Fundamental attribution error is another example of a behavioral economics concept with a really terrible name. Similar to my choice to call “hyperbolic time discounting” the “I’ll start Monday effect” fundamental attribution error is one where I think we can benefit from a simpler name, I like to call this the “Pot / Kettle Phenomenon.” You may be able to tell from that name a little bit about how this concept works, but here’s the simple explanation and then we will get into the details.
If you have ever heard the phrase, “that’s like the pot calling the kettle black” we are basically talking about fundamental attribution error – when you use different criteria to think about yourself and how you are acting than you use to think about and judge others. Today, I explain this concept and share examples that bring it to life. I also give you an actionable five step plan to change the way you react to others and have less instances of this phenomenon.
I’ve received an overwhelmingly positive response from listeners about last week’s episode about coronavirus and why our brains react the way they do in pandemics. If you’re still wondering why people are hoarding toilet paper, this episode will help explain why.
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- [04:38] FUNDAMENTAL ATTRIBUTION ERROR is another example of a behavioral economics concept with a really terrible name. I prefer to call this the “Pot / Kettle Phenomenon.”
- [05:16] “That’s like the pot calling the kettle black” is basically talking about fundamental attribution error. It’s using different criteria to think about yourself and how you are acting as opposed to how you would think about others and how they act.
- [06:16] How do you feel about someone who cuts you off in traffic? How do you feel about yourself when you cut someone else off in traffic? When thinking about yourself, you know you are a good person and this one act doesn’t carry over into your interpretation of your entire personality.
- [07:39] When you hear the story of someone else who you may have labeled as “bad,” you’ll have empathy for them when you understand their story – like the Wicked Witch of the West.
- [08:26] Why can’t we stop ourselves from doing this and realize how often it impacts our personal and business relationships?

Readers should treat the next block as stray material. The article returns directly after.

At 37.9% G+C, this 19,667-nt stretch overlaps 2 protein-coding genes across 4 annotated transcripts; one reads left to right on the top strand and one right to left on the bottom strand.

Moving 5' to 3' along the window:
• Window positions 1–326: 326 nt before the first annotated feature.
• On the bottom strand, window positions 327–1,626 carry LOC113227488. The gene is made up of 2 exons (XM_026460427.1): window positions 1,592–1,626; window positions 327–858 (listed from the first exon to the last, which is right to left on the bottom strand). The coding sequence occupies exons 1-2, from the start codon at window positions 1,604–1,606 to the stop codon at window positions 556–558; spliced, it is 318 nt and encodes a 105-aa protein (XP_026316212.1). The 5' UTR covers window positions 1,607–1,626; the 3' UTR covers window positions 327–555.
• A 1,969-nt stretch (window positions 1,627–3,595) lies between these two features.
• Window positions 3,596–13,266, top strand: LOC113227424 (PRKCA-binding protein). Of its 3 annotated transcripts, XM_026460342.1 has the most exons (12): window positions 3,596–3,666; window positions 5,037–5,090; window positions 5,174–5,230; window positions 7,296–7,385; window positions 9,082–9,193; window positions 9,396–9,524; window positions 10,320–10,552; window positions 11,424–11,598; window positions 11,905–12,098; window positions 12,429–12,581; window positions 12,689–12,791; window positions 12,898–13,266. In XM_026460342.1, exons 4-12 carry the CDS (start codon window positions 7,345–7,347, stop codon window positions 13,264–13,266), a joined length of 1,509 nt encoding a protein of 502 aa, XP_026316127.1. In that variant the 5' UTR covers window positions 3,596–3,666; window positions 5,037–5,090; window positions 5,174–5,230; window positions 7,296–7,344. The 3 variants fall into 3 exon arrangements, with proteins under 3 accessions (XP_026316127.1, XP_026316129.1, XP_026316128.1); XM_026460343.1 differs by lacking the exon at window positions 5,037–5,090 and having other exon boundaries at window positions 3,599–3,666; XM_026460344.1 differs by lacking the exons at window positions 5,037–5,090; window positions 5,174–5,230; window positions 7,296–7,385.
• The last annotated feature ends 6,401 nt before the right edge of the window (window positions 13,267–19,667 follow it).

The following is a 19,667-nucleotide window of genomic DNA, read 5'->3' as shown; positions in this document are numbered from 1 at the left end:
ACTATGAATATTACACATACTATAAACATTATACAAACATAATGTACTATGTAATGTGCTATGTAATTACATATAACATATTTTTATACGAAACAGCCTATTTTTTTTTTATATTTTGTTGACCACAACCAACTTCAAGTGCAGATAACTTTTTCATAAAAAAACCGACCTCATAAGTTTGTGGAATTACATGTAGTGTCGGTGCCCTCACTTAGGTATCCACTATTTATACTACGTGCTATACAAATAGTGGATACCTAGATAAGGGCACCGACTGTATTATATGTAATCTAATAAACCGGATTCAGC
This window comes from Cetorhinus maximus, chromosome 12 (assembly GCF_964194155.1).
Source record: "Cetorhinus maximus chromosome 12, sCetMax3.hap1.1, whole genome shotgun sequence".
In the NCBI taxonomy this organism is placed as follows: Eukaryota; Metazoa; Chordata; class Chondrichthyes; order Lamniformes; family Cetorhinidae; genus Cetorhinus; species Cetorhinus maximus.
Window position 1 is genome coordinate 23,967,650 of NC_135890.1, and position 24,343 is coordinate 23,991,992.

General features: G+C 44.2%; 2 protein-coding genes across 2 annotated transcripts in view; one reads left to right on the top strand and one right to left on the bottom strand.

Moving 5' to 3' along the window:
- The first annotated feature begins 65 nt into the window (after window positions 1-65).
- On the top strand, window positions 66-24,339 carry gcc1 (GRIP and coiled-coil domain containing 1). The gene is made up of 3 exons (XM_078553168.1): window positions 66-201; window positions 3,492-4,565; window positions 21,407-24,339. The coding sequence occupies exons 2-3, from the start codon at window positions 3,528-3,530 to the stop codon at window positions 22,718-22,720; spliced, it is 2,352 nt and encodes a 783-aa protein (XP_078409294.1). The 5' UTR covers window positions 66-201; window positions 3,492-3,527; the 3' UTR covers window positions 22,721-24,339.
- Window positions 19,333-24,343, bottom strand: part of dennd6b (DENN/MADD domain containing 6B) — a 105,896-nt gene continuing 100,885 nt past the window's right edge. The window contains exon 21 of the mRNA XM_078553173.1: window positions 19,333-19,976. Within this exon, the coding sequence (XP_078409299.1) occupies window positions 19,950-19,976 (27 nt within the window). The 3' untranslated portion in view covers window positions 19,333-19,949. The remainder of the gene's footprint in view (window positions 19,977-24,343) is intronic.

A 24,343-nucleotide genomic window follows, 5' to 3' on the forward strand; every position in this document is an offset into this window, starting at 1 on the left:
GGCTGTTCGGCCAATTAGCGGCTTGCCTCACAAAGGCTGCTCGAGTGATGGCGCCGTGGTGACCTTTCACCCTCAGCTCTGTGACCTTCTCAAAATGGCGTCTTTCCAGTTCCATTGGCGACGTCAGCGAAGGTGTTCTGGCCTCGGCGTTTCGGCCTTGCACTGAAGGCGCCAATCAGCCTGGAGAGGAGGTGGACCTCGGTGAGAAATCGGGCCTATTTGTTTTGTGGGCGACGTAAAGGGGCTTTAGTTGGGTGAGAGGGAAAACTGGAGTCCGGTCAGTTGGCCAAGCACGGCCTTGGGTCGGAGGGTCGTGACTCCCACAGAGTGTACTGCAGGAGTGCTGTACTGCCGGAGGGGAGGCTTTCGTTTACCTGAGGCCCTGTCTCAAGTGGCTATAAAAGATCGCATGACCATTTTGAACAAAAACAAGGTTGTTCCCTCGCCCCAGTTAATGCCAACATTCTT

- [08:39] Even when we know about the rules our brain uses to make sense of our surroundings, it doesn’t mean we can just change them.
- [09:43] You have to use your conscious processing over the top of the thing your subconscious wants you to believe.
- [10:01] Your brain is biased to think of you (itself) as different and better than others…especially people who are not like you. You don’t have to let that immediate reaction form a lasting impression of someone else.
- [11:01] In the workplace, think about someone who shows up late to your meeting…what is your immediate thought about them? You likely think, “Ugh, he is so rude and disrespectful” this can then combine with the focusing illusion, so that you only notice times where the person in question is doing things that are rude and disrespectful.
- [12:16] INTRINSIC VS EXTRINSIC The big difference between the way we see others and how we see ourselves is the intrinsic story compared to the extrinsic story.
- [12:42] If someone’s personality or their disposition led to the lateness, it is intrinsic or internal attribution. If it was due to the situational factors, it would be external.
- [14:37] Steps to change the way you react to others:
- 1) Decide you want to work on this and understand why it’s important to you.
- 2) Choose an initial group or person to start the process with.
- 3) Reframe your in-group
- 4) Consciously adjust to extrinsic attributes for a decent number of total interactions (30 days is a good rule of thumb for people you see often)
- 5) Move to the next group
- [16:26] If you have been passed up for a promotion or been told you aren’t a team player or feel like everyone is out to get you… fundamental attribution error could be a culprit.
- [16:44] Fixing your mindset in regards to the way you think about others is about your choice. You can’t change them or their responses to situations.
- [19:43] In the “in-group” perspective shift, it will take a little time at first where you have to consciously remind yourself to not have an “us versus them” mentality.
- [22:58] Resist the urge to use the same “good thing about them” every time.
- [24:21] Once you have completed the process with the first group you can move on to the next one. And the good news is, this should get easier over time. Unlike other goals which need to be limited, this can combine and add other groups where you start to use these techniques whenever you are ready. It is a positive snowball.
- [26:00] I want to talk a little about the flip side of the Pot / Kettle Phenomenon. It’s important to look at your own behavior the way others do. Try to stop writing an extrinsic story for why it is ok.
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